Truckers have a lot to worry about when winter arrives, and thinking about those problems can conjure images of driving through heavy snow or dealing with sub-freezing temperatures overnight. However, there are many more mundane and mechanical issues truckers face because of the season's harsh, frigid weather, and drivers must be vigilant to ensure their vehicles remain in good working order throughout the winter months.
The following tips should help you do just that on an ongoing basis:
1) Check your coolant system
When the mercury dips below 32 degrees Fahrenheit, risks start to rise for your engine, according to Overdrive. For that reason, some of the things you should do before the truly frigid temps arrive is check your coolant system for leaks, top off your fluid levels and otherwise do preventive maintenance that helps ensure you'll avoid a breakdown due to a frozen engine. Along similar lines, also make sure you have an extra bottle or two of coolant on hand just in case you need to top off your lines.
2) Think about battery life
Cold air can wreak havoc on a battery's ability to hold a charge, and that's especially true of older batteries that have given you a lot of life over the years, Overdrive said. If your battery is past three years old, you might just want to change it if you're expecting to encounter particularly cold weather this winter, but even if it's slightly newer than that, test it and make sure it's in good working order before you hit the road.
3) Stock up on fuel additives
If you're new to trucking, you might be surprised to find that there's a real possibility diesel can freeze in the winter, according to Fleet Equipment. This is due to a chemical in diesel fuel that can crystallize in particularly cold weather, and as you might expect, that does a real number on your truck. With that having been said, whether that's new information or you're a long-time pro driver, it's important to pack fuel additives that eliminate the chance fuel will freeze in your tank. It's also a good idea to make sure you always have extra on hand, just in case.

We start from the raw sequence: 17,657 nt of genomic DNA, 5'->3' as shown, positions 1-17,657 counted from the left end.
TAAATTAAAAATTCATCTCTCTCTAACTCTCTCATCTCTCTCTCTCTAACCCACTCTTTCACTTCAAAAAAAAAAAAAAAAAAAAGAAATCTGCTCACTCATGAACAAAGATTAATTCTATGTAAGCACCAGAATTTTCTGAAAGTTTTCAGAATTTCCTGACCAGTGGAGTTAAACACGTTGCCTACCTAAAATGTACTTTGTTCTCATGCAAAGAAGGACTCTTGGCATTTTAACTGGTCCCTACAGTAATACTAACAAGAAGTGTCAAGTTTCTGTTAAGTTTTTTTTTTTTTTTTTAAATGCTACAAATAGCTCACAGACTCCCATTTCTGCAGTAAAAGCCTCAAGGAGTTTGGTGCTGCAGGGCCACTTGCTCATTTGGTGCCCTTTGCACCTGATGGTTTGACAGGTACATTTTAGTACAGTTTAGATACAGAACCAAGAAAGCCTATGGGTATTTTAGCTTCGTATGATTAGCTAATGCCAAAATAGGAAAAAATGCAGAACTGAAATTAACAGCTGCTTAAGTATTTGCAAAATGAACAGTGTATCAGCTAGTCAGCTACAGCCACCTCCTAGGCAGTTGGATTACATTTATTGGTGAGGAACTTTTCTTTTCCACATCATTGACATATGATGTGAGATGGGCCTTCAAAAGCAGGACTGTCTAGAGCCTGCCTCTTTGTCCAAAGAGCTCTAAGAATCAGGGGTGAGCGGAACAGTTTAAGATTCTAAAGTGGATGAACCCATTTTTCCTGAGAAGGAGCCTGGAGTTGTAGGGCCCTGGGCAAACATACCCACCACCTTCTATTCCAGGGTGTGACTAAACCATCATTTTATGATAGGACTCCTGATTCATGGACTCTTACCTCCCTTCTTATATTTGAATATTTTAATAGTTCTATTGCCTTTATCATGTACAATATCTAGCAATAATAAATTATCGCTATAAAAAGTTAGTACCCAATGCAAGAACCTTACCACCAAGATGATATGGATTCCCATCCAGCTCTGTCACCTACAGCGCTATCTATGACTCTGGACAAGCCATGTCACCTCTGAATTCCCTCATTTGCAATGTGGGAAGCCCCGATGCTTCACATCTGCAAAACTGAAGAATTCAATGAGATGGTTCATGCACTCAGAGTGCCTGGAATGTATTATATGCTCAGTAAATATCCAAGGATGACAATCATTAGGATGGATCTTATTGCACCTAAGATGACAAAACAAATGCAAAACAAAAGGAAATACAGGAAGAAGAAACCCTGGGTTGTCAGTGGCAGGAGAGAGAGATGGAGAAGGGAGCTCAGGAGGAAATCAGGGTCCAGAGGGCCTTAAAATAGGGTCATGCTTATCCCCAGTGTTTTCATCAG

4) Pack an emergency tool kit
Finally, it's critical that your trusty toolbox has plenty of stuff that will help you out of a tight, winter-specific jam, according to ATBS. That could include a set of tire chains that will allow you to gain traction in tough conditions, flares to help make yourself more visible if you have to pull over to the side of a relatively small road and so on. Even if this kind of effort greatly increases the amount of stuff you have to carry with you on any given trip, it's better to have it and not need it than need it and not have it.
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